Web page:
Birthwrite

Engaged midwives offer better care

Better Births, the report of the National Maternity Review (2016), set out its ambition and advanced recommendations that, if implemented, will transform maternity services in England

New year and the promise of new life

The birth of every baby—a new life, a person entering the world—holds the promise of a healthy, productive life well lived; the promise of breaking old cycles of neglect, lack of love, poverty and...

Reasons why midwives leave

Most of us remember the seminal piece of work by Ball et al (2002) entitled Why midwives leave, and were, perhaps, not surprised by its findings about dissatisfaction and lack of support in the...

Nurturing tomorrow's leaders

Jacqueline Dunkley-Bent with Louise Perkins

From medicalisation to humanisation

In my visits around the UK and to different parts of the world over recent years, I have been struck by how intractable and pervasive the medicalisation of childbirth has become

Will supervision changes lead to more Fitness to Practise referrals?

Last month, I was asked to present at the Local Supervising Authority (LSA) summer conference focusing on ‘the midwife in the dock’, from Nursing and Midwifery Council (NMC) fitness to practise (FtP)...

Improving outcomes for women and babies: A midwife's priority

Midwives everywhere strive to provide the best care for women and their families, and make a significant contribution to reducing the stillbirth and maternal mortality rates. In England, the...

Maternity care for women in prisons in England and Wales

Any maternity service can be measured by the care we provide to the most vulnerable in our society Women in prison and their babies deserve the best of care The Birth Charter for women in prisons in...

Better Births: A platform for innovation and transformation

The National Maternity Review (2016) provides a platform for innovation and transformation for the provision of maternity services The report outlines a vision for safer, personalised, family-centred...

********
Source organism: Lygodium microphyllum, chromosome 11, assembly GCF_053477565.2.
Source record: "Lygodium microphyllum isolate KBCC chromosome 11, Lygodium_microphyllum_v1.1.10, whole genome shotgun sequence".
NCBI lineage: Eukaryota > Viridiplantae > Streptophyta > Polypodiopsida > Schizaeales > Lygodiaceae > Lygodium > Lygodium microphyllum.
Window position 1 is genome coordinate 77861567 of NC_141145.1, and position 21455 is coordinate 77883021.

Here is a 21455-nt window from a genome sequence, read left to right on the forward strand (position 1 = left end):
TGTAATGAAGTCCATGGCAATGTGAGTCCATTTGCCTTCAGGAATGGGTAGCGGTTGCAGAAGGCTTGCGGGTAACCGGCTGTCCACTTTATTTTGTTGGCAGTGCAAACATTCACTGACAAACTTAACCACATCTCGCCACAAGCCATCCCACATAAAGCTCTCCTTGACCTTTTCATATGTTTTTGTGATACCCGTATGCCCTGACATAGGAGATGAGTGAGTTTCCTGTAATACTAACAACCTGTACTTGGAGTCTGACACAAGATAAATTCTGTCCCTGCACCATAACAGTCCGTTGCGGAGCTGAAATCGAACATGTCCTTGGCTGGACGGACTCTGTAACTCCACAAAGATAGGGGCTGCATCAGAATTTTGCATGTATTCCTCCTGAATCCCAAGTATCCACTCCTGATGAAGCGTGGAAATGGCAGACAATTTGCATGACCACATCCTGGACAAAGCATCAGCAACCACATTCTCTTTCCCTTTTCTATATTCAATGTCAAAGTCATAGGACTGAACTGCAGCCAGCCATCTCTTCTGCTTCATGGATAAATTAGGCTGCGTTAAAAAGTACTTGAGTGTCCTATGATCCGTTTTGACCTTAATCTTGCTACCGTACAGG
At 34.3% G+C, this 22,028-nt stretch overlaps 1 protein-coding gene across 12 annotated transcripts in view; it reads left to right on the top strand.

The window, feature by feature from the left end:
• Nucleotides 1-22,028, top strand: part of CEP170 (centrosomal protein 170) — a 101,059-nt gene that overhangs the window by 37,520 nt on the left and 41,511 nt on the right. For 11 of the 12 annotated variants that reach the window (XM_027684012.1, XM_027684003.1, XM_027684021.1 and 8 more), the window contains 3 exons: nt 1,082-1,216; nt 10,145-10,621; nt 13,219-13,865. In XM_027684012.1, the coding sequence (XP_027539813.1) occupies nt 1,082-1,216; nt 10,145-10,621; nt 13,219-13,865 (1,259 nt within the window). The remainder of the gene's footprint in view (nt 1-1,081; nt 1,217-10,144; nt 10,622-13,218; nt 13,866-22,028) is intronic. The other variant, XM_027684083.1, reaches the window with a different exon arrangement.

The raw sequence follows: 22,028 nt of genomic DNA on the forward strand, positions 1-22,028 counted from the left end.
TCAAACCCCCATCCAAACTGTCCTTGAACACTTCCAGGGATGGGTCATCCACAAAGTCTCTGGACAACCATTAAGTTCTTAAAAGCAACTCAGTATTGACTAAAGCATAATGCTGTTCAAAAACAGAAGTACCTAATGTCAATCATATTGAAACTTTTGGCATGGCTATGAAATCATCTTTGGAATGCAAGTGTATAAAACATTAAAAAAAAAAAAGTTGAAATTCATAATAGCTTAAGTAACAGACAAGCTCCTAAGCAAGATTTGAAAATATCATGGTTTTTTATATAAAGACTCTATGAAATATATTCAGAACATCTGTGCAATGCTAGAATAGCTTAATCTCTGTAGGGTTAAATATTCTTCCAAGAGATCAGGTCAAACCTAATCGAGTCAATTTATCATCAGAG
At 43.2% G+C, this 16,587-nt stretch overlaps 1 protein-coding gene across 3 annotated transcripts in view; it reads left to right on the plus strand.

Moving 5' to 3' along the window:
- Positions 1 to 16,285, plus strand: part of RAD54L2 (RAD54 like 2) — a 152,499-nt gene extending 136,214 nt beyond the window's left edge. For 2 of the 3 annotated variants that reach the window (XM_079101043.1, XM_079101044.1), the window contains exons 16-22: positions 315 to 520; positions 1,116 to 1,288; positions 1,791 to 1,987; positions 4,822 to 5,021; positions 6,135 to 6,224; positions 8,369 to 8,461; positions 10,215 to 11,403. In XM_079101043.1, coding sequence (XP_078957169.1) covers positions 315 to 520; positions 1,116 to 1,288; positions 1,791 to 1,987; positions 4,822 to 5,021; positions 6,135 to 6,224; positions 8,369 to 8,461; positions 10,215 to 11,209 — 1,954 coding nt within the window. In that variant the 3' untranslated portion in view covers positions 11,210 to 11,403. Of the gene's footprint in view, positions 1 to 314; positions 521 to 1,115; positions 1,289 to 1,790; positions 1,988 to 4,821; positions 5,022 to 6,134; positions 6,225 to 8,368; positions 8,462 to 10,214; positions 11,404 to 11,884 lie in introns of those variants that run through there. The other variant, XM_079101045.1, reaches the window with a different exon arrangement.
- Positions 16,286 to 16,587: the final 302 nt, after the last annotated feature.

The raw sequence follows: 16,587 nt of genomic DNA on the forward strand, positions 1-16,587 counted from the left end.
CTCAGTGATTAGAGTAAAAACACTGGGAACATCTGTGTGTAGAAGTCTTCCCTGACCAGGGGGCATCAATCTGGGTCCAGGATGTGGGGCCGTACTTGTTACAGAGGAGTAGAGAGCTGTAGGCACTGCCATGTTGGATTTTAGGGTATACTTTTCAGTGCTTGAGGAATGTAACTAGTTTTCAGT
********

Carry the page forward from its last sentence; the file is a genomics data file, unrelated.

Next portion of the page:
Changes to professional development

The daily headlines of challenges facing the NHS are cause for concern and familiar to many (Kirk, 2015) Working within the confines of the NHS, nurses and midwives are central to these discussions...

A legacy from Sheila Kitzinger: Continuity of care is crucial

Over many years, my friend Sheila Kitzinger and I talked about the importance of women receiving care from one or a small group of midwives whom they could get to know and trust over time, which...

Building resilience: the way forward

We are all aware that there are many forthcoming changes in midwifery recommended in government policies (Dunkley-Bent, 2016). So how do midwives feel about these, and how might they cope with further...

Midwifery supervision is here to stay

Over the past year, I have received many emails and letters from maternity service users, midwives and nurses expressing their concerns and seeking clarity regarding rumours that midwifery supervision...

Midwives Scotland Act, 100 years on: How do we build our future?

I have just returned from professional visits to Bulgaria, India and Brazil, all countries that have lost much of their midwifery profession and are working hard to reinstate autonomous midwifery...

NMC renewal: Don't get caught out

With over 670 000 registrants, the Nursing and Midwifery Council (NMC) is the largest health-care regulator in the UK and there is a need to constantly review and update its processes. I am sure we...

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